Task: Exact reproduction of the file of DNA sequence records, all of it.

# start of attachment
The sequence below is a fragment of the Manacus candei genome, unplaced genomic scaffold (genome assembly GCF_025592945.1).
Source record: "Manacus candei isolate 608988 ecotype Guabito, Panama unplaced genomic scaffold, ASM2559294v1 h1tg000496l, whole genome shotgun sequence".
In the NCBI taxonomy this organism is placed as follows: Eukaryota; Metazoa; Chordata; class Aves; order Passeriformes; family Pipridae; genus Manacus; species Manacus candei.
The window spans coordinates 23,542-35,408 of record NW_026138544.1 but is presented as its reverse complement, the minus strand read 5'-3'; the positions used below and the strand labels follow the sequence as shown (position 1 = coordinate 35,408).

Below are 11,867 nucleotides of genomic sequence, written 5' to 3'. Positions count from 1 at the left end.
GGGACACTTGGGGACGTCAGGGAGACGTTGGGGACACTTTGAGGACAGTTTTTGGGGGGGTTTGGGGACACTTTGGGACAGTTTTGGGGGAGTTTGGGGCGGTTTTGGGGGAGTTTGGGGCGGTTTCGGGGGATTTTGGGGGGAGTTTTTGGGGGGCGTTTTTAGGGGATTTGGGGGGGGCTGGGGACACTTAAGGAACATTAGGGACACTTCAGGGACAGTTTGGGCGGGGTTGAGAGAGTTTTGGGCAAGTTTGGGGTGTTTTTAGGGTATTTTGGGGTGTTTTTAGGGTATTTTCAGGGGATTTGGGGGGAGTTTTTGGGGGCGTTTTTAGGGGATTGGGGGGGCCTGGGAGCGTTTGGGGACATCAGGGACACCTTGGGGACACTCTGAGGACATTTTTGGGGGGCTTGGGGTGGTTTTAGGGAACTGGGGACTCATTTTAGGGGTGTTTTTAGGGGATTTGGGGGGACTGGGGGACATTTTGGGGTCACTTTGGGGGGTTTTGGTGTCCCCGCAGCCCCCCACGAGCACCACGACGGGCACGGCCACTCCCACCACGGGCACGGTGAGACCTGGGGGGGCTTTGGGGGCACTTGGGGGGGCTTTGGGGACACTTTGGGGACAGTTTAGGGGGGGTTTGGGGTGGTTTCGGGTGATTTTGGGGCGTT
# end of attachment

The sequence below is a fragment of the Manacus candei genome, unplaced genomic scaffold (genome assembly GCF_025592945.1).
Source record: "Manacus candei isolate 608988 ecotype Guabito, Panama unplaced genomic scaffold, ASM2559294v1 h1tg000496l, whole genome shotgun sequence".
In the NCBI taxonomy this organism is placed as follows: Eukaryota; Metazoa; Chordata; class Aves; order Passeriformes; family Pipridae; genus Manacus; species Manacus candei.
The window spans coordinates 23,542-35,408 of record NW_026138544.1 but is presented as its reverse complement, the minus strand read 5'-3'; the positions used below and the strand labels follow the sequence as shown (position 1 = coordinate 35,408).

Below are 11,867 nucleotides of genomic sequence, written 5' to 3'. Positions count from 1 at the left end.
GGGACACTTGGGGACGTCAGGGAGACGTTGGGGACACTTTGAGGACAGTTTTTGGGGGGGTTTGGGGACACTTTGGGACAGTTTTGGGGGAGTTTGGGGCGGTTTTGGGGGAGTTTGGGGCGGTTTCGGGGGATTTTGGGGGGAGTTTTTGGGGGGCGTTTTTAGGGGATTTGGGGGGGGCTGGGGACACTTAAGGAACATTAGGGACACTTCAGGGACAGTTTGGGCGGGGTTGAGAGAGTTTTGGGCAAGTTTGGGGTGTTTTTAGGGTATTTTGGGGTGTTTTTAGGGTATTTTCAGGGGATTTGGGGGGAGTTTTTGGGGGCGTTTTTAGGGGATTGGGGGGGCCTGGGAGCGTTTGGGGACATCAGGGACACCTTGGGGACACTCTGAGGACATTTTTGGGGGGCTTGGGGTGGTTTTAGGGAACTGGGGACTCATTTTAGGGGTGTTTTTAGGGGATTTGGGGGGACTGGGGGACATTTTGGGGTCACTTTGGGGGGTTTTGGTGTCCCCGCAGCCCCCCACGAGCACCACGACGGGCACGGCCACTCCCACCACGGGCACGGTGAGACCTGGGGGGGCTTTGGGGGCACTTGGGGGGGCTTTGGGGACACTTTGGGGACAGTTTAGGGGGGGTTTGGGGTGGTTTCGGGTGATTTTGGGGCGTT